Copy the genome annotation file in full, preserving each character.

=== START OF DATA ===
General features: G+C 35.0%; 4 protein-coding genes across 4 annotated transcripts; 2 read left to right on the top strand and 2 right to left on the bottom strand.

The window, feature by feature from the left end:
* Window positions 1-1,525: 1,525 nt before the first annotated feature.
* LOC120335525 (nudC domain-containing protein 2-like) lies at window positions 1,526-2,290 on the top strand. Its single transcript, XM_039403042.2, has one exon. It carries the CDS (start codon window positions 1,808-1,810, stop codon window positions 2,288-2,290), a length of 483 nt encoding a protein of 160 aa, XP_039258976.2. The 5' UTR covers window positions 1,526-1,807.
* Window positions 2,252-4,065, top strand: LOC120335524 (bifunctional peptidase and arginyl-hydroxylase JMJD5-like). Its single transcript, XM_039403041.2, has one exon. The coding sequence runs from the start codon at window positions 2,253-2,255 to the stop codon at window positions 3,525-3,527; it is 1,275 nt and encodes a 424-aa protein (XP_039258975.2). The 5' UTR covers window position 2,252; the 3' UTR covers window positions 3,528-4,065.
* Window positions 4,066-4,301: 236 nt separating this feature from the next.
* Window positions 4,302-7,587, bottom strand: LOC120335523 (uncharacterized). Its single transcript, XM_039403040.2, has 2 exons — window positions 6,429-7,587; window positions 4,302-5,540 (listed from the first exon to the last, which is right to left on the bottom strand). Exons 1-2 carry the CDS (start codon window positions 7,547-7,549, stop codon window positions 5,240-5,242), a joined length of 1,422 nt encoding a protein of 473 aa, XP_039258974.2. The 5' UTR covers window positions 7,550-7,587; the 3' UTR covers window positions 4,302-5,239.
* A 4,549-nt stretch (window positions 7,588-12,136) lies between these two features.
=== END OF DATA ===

General features: G+C 35.0%; 4 protein-coding genes across 4 annotated transcripts; 2 read left to right on the top strand and 2 right to left on the bottom strand.

The window, feature by feature from the left end:
* Window positions 1-1,525: 1,525 nt before the first annotated feature.
* LOC120335525 (nudC domain-containing protein 2-like) lies at window positions 1,526-2,290 on the top strand. Its single transcript, XM_039403042.2, has one exon. It carries the CDS (start codon window positions 1,808-1,810, stop codon window positions 2,288-2,290), a length of 483 nt encoding a protein of 160 aa, XP_039258976.2. The 5' UTR covers window positions 1,526-1,807.
* Window positions 2,252-4,065, top strand: LOC120335524 (bifunctional peptidase and arginyl-hydroxylase JMJD5-like). Its single transcript, XM_039403041.2, has one exon. The coding sequence runs from the start codon at window positions 2,253-2,255 to the stop codon at window positions 3,525-3,527; it is 1,275 nt and encodes a 424-aa protein (XP_039258975.2). The 5' UTR covers window position 2,252; the 3' UTR covers window positions 3,528-4,065.
* Window positions 4,066-4,301: 236 nt separating this feature from the next.
* Window positions 4,302-7,587, bottom strand: LOC120335523 (uncharacterized). Its single transcript, XM_039403040.2, has 2 exons — window positions 6,429-7,587; window positions 4,302-5,540 (listed from the first exon to the last, which is right to left on the bottom strand). Exons 1-2 carry the CDS (start codon window positions 7,547-7,549, stop codon window positions 5,240-5,242), a joined length of 1,422 nt encoding a protein of 473 aa, XP_039258974.2. The 5' UTR covers window positions 7,550-7,587; the 3' UTR covers window positions 4,302-5,239.
* A 4,549-nt stretch (window positions 7,588-12,136) lies between these two features.